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The Beatles Generation—Bigotry Goes Against Grown-Up Values

by Burr Deming

My dad thought teenagers were just putting a finger in the eye of grownups.
I thought it was all about the music.

Half a century later the debate about the same kids has a ring to it.

I was just a kid. Beatles were bugs. I had heard the new yeah-yeah song a few times. It was different because it had a hard drum beat at the beginning. Kids like me liked it.

I especially knew one line, mostly because some British politician wanted to show he was cool and had his speech writers write out a line for him from the song. He tried to say it. Instead, he showed he didn’t understand anything. The Beatles sang “She said she loves you and you know that can’t be bad.” He said “The country loves us and you know that can’t be, uh, uh, too bad.”

“Too” did him in.

When the Beatles became something more than a bug, when they held concerts with audiences of screaming teenagers, after we learned the name and the music and the popularity, my dad had a theory:

It was all about homosexuality.

Doesn’t seem like it today, but Beatle cereal bowl haircuts, were considered daring in 1964. Kids were not old enough to think of the style as particularly feminine, but our parents did. Men didn’t wear their hair long, with bangs. The loathing adults felt came from the vaguest impression of homosexuality. Boys will be boys and they damn well better not be anything else!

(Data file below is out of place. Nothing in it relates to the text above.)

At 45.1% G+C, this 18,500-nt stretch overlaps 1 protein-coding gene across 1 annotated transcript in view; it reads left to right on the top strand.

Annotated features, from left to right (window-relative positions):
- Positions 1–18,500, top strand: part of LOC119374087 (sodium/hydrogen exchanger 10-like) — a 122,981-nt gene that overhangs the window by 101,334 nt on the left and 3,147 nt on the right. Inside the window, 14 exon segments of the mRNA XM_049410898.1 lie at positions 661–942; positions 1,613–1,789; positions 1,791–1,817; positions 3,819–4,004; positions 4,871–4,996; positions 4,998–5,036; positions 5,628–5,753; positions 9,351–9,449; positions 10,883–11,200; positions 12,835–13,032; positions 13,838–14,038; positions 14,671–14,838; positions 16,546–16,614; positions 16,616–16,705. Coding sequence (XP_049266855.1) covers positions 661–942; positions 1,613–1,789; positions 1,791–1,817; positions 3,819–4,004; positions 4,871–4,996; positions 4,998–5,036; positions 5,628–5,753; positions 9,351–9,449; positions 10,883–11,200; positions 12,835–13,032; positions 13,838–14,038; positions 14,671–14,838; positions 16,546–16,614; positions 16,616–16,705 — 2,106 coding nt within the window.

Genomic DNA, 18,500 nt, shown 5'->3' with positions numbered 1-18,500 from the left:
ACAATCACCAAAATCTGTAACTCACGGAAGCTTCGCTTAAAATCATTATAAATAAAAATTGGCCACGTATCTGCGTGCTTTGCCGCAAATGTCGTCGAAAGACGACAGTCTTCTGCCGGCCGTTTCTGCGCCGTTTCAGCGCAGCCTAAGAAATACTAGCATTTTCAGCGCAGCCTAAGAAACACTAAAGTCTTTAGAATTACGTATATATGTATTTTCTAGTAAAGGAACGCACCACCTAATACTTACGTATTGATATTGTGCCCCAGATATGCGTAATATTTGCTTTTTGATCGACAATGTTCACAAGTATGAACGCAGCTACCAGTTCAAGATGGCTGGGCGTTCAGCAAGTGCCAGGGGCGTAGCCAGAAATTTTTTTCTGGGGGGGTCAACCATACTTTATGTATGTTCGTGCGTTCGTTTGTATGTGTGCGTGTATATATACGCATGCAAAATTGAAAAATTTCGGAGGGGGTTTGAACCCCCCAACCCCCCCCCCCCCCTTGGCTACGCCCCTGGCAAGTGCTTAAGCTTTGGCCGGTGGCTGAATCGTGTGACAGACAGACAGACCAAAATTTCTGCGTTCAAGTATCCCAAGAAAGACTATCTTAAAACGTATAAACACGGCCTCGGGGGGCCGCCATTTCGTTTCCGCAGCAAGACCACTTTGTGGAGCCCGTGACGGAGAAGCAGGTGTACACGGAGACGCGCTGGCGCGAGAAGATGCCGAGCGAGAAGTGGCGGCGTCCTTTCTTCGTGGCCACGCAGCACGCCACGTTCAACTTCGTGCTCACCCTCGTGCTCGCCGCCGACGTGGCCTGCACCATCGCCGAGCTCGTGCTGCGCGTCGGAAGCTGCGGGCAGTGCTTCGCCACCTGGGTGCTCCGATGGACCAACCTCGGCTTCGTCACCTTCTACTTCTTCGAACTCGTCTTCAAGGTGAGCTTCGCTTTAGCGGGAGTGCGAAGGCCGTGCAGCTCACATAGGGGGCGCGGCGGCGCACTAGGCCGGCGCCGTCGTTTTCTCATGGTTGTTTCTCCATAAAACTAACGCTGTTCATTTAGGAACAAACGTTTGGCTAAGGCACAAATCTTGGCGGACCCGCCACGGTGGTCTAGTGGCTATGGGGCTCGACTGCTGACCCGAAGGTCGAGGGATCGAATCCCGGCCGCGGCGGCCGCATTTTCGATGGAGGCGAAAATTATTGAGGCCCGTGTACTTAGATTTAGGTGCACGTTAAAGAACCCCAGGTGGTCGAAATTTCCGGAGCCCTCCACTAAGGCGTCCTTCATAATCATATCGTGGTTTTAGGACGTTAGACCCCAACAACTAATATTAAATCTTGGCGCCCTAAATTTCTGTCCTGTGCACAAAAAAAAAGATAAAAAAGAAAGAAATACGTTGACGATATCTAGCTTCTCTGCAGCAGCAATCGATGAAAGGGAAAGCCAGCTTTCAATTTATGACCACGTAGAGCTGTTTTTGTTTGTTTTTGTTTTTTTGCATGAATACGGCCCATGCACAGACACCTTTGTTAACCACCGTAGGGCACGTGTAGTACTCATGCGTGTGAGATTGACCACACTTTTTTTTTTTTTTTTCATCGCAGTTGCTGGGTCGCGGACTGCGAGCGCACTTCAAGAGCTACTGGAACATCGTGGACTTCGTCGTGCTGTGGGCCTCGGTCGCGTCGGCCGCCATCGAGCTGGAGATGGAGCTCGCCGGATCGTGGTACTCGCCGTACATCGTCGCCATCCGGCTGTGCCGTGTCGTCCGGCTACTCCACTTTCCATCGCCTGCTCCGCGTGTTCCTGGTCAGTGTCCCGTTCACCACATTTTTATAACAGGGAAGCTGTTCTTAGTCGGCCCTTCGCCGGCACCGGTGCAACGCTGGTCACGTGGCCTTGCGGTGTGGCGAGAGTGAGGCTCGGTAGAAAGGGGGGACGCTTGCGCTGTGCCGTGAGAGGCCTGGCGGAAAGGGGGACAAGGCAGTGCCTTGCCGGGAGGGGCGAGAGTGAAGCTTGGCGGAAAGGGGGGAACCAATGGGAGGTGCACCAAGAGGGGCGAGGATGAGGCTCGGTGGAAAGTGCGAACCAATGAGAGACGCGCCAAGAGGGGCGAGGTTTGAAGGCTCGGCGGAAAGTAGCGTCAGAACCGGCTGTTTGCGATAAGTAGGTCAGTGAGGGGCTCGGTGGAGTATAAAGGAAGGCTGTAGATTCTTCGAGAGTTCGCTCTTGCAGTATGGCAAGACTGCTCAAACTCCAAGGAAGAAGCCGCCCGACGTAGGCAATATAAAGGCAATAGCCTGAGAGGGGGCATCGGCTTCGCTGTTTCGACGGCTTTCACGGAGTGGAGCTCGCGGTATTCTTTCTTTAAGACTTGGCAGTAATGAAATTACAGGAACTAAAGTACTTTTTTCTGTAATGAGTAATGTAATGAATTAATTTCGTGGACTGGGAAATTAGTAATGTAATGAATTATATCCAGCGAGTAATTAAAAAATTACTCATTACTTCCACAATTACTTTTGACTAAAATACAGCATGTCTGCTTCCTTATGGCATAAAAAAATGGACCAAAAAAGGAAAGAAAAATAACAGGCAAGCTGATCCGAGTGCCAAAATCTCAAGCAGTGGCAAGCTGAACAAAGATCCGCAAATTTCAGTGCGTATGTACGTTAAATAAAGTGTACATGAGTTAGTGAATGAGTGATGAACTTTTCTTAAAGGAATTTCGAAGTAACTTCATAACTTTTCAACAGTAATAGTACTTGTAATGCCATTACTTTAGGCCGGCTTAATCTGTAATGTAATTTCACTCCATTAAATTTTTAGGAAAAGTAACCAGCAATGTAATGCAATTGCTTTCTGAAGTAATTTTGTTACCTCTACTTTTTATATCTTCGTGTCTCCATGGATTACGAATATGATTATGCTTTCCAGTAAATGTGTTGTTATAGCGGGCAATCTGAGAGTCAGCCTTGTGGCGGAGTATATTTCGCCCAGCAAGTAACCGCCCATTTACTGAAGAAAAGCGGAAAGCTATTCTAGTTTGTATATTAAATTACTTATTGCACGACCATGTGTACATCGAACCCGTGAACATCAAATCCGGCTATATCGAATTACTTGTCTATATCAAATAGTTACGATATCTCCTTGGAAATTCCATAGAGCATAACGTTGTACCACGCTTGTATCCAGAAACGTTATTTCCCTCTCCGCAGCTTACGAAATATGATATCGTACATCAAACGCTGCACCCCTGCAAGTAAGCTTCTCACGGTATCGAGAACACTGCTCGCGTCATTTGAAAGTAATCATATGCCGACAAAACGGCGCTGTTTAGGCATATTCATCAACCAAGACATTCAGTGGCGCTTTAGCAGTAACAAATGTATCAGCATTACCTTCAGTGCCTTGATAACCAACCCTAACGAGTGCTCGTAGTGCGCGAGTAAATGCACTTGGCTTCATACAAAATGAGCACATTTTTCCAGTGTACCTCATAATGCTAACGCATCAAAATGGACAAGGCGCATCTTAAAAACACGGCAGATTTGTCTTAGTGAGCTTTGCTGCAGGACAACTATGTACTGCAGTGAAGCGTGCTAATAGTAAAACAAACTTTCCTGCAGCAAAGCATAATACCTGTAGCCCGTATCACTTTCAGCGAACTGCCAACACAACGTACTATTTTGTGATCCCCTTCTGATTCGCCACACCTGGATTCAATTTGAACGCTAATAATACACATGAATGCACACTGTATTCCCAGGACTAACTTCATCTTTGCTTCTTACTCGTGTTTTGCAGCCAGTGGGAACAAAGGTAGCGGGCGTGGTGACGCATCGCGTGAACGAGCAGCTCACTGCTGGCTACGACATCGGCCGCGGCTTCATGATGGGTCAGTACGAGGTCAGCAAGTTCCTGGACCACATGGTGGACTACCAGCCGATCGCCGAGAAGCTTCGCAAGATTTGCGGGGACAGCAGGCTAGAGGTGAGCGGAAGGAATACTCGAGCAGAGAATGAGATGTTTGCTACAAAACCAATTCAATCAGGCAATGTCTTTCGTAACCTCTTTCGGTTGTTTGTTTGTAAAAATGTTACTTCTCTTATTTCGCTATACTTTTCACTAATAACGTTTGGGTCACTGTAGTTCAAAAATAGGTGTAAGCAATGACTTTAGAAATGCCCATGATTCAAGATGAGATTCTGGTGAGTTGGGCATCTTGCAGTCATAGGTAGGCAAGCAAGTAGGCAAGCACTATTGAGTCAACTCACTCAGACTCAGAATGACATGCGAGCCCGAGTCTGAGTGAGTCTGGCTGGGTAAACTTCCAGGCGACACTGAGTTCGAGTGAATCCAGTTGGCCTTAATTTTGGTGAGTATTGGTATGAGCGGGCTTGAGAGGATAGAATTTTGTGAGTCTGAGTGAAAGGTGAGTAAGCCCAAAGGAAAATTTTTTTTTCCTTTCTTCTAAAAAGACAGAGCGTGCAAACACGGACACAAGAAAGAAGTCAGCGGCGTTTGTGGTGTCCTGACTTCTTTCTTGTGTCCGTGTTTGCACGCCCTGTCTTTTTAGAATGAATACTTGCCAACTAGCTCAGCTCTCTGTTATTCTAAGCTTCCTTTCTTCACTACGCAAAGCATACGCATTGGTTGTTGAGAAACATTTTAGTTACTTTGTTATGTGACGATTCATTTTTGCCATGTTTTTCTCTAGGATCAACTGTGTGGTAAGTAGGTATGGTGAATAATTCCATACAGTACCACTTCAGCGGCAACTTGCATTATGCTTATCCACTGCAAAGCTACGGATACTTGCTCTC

Kids shared the bigotry. Kids didn’t go through all that with the hair style. The Beatles were cool because older folks, the ones who didn’t dance or rock-n-roll were revulsed for some reason.

There wasn’t much of a civil rights division back then. Most kids held the same views as their parents, who in turn held the views of their communities. McCarthyism was passe, had been since the 1950s. Vietnam was a point on some distant map. So patriotism was only challenged by extremists.

The Beatles presented a chance to tug at adult sensibilities, to get a reaction.

So, my dad’s theory went, the kids might not be particularly for homosexuality, but they were for kid-like rebellion against parental reactions.

It was a friendly family debate, kind of fun. In retrospect it had an undertone of anti-gay bigotry that was not at all controversial in those days. I was raised in that atmosphere. As a young adult, I eventually gave it enough thought to be ashamed of youthful attitudes. Gay people were oppressed by those of us too ignorant to be conscious of the evil we represented.

I argued with my dad. Maybe, said I, maybe kids just liked the music, and the chance to associate it with a group of pop stars. Parents were just against anything new, or couldn’t get with it. Like that British politician. That was all there was too it.

And concerts were fun because it gave us a chance to yell and cheer along with other fans. There was a sort of youthful kinship involved.

We never came to an agreement, my dad and I. The debate went for years, enlivening family dinners. We looked forward to it. The fact that we could argue was, for me, a sign of paternal egalitarianism. It was a sign of respect.